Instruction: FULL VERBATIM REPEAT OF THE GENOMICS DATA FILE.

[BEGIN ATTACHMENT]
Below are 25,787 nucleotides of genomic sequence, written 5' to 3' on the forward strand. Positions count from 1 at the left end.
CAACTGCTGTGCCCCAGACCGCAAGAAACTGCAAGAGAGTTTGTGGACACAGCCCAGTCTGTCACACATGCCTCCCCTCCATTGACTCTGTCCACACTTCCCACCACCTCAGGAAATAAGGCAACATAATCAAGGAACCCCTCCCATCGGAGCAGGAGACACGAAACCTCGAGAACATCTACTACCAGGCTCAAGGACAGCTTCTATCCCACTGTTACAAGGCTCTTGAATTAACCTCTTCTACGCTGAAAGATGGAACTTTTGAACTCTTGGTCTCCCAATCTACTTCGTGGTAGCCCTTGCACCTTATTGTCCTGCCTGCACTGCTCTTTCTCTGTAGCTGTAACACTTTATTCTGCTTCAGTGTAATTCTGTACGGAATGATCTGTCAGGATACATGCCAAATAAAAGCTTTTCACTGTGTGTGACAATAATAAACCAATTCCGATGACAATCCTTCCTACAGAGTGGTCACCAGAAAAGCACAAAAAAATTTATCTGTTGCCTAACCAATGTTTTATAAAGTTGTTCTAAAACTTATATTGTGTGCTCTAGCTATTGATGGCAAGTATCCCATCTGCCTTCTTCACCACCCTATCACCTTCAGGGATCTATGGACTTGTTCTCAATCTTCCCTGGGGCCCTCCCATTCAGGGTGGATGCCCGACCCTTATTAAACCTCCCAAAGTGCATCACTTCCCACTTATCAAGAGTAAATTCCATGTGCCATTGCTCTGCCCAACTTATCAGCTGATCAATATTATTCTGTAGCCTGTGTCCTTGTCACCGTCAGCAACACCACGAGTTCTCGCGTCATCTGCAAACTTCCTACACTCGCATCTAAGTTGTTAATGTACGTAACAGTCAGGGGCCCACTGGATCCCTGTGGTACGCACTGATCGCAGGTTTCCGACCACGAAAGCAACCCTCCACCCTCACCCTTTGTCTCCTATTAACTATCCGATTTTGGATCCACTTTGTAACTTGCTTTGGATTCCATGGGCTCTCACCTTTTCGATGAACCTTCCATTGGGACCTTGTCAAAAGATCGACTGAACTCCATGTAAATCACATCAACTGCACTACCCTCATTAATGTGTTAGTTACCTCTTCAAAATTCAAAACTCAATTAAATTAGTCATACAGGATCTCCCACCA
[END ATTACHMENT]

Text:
Below are 25,787 nucleotides of genomic sequence, written 5' to 3' on the forward strand. Positions count from 1 at the left end.
CAACTGCTGTGCCCCAGACCGCAAGAAACTGCAAGAGAGTTTGTGGACACAGCCCAGTCTGTCACACATGCCTCCCCTCCATTGACTCTGTCCACACTTCCCACCACCTCAGGAAATAAGGCAACATAATCAAGGAACCCCTCCCATCGGAGCAGGAGACACGAAACCTCGAGAACATCTACTACCAGGCTCAAGGACAGCTTCTATCCCACTGTTACAAGGCTCTTGAATTAACCTCTTCTACGCTGAAAGATGGAACTTTTGAACTCTTGGTCTCCCAATCTACTTCGTGGTAGCCCTTGCACCTTATTGTCCTGCCTGCACTGCTCTTTCTCTGTAGCTGTAACACTTTATTCTGCTTCAGTGTAATTCTGTACGGAATGATCTGTCAGGATACATGCCAAATAAAAGCTTTTCACTGTGTGTGACAATAATAAACCAATTCCGATGACAATCCTTCCTACAGAGTGGTCACCAGAAAAGCACAAAAAAATTTATCTGTTGCCTAACCAATGTTTTATAAAGTTGTTCTAAAACTTATATTGTGTGCTCTAGCTATTGATGGCAAGTATCCCATCTGCCTTCTTCACCACCCTATCACCTTCAGGGATCTATGGACTTGTTCTCAATCTTCCCTGGGGCCCTCCCATTCAGGGTGGATGCCCGACCCTTATTAAACCTCCCAAAGTGCATCACTTCCCACTTATCAAGAGTAAATTCCATGTGCCATTGCTCTGCCCAACTTATCAGCTGATCAATATTATTCTGTAGCCTGTGTCCTTGTCACCGTCAGCAACACCACGAGTTCTCGCGTCATCTGCAAACTTCCTACACTCGCATCTAAGTTGTTAATGTACGTAACAGTCAGGGGCCCACTGGATCCCTGTGGTACGCACTGATCGCAGGTTTCCGACCACGAAAGCAACCCTCCACCCTCACCCTTTGTCTCCTATTAACTATCCGATTTTGGATCCACTTTGTAACTTGCTTTGGATTCCATGGGCTCTCACCTTTTCGATGAACCTTCCATTGGGACCTTGTCAAAAGATCGACTGAACTCCATGTAAATCACATCAACTGCACTACCCTCATTAATGTGTTAGTTACCTCTTCAAAATTCAAAACTCAATTAAATTAGTCATACAGGATCTCCCACCA